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The process of closing on a house

The closing is the official end of the house-buying and selling process, when the buyer and seller fulfill all conditions of the purchase and sale agreement. It generally involves signing a lot of documents, mostly by the buyer, and usually takes place at the title company, attorney’s office, or one of the real estate agents’ offices.

In many states, the seller isn’t required to attend the closing and can sign all paperwork ahead of time. Sellers should check with their real estate agent or attorney to find out if they need to attend the closing.

Key milestones of the closing include:1
  • Transferring of ownership and possession of the property to the buyer 
  • Paying off all loans the seller's still carrying on the house 
  • Paying real estate agents, lawyers, and others who contributed the sale
  • Receiving proceeds from the sale 
  • Fulfilling all agreed-upon contingencies of the sale

Home buyers: What to expect at closing and how much does it cost?

  • A settlement agent oversees the closing process, usually in a title company’s or an attorney’s office. A few days before the closing, your lender will send you the Closing Disclosure and the Loan Estimate. Look for the “cash to close” reference, this tells you how much money you’ll need to bring to the closing, often in the form of a cashier’s check or a bank wire.

    Cash to close includes the buyer’s portion of the closing costs, which vary by location but average 3% to 4% of the home’s price,2 plus any remaining down payment owed by the buyer.

    The fees and costs associated with home-buying, including:2 
  • Title search 
  • Title insurance 
  • Loan origination 
  • Private mortgage insurance 
  • Property taxes 
 
If you’re buying a home with cash and not taking a loan, the closing process should move more quickly without loan paperwork to sign. You’ll still have to pay closing costs—just not the ones associated with a mortgage.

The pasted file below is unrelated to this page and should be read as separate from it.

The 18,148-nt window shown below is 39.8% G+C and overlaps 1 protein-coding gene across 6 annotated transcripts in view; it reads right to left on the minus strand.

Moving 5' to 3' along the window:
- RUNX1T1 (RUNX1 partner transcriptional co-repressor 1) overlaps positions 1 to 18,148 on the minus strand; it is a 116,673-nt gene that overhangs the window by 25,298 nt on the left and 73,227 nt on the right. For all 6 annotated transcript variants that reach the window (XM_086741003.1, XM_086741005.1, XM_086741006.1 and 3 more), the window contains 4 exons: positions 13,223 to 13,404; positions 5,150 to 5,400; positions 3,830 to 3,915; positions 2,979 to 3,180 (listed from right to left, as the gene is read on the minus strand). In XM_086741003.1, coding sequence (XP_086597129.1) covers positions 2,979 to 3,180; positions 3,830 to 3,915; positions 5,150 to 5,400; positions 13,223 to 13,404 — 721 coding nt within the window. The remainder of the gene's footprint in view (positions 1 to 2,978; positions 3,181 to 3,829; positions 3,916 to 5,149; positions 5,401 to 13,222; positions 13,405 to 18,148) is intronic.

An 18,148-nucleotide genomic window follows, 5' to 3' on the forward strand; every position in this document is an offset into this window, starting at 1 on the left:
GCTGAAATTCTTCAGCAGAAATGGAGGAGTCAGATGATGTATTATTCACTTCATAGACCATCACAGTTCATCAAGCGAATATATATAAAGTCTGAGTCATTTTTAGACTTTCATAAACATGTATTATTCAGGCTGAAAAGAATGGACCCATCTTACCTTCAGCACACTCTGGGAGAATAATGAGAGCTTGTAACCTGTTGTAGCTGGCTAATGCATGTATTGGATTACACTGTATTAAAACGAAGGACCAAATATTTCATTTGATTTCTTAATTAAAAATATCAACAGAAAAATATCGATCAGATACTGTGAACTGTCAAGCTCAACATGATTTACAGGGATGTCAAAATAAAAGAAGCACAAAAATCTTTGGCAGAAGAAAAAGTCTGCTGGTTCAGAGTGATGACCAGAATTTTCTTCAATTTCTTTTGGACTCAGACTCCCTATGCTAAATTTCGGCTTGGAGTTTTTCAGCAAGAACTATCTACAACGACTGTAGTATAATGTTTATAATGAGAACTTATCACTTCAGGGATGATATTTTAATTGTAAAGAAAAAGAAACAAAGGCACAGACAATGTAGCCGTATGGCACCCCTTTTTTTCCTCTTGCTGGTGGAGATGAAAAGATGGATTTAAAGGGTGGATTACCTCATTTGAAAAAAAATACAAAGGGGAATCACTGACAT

Whether you pay cash or take a loan, in addition to having money to close, you’ll also need some identification, such as a driver’s license or passport.

How much are closing costs for sellers?

Before calculating your profit on the house, be sure to account for all closing costs. In addition to commissions for real estate agents, you’ll pay an assortment of fees, taxes, and other costs associated with your home sale. While closing costs can vary by location, sellers generally pay anywhere from 1% to 3% of the sales price.2

Some of the costs sellers can typically expect to pay at closing include:3 

  • Real estate commissions. Usually 6% of the home’s sale price, split between the seller’s and buyer’s agent 
  • Mortgage payoff and prepayment penalty. The amount you owe on your mortgage, plus any potential penalties for paying off your loan early 
  • Transfer taxes or recording fees. Your state or local government will charge for transferring the title from you to the buyer 
  • Title insurance. This protects against any issues with the title transfer in a real estate deal 
  • Prorated property costs. Includes any property taxes and homeowner’s association dues 
  • Attorney or settlement fees. Paid to the escrow or title agent handling your closing
For an estimate of total costs you can expect at your closing, talk to your attorney or real estate agent. A few days before the closing, you’ll also receive a Closing Disclosure document outlining all closing costs in detail. Keep in mind, your final cost amount may not be available until the day of the closing.

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1. "Home Sellers: What to Expect at Closing," Nolo, June 22, 2022, https://www.nolo.com/legal-encyclopedia/home-sellers-what-expect-closing.html. 2. Judy Dutton, "How Much Are Closing Costs? Plus: How to Reduce Closing Costs," realtor.com®, March 14, 2023, https://www.realtor.com/advice/buy/reduce-closing-costs. 3. Michele Lerner, "Closing Costs for Sellers: Common Fees Associated With Selling Your Home," realtor.com®, August 7, 2022, https://www.realtor.com/advice/sell/sellers-must-pay-closing-costs-too/.

This information is general in nature and provided for educational purposes only.

Fidelity does not provide legal or tax advice. The information herein is general in nature and should not be considered legal or tax advice. Consult an attorney or tax professional regarding your specific situation.

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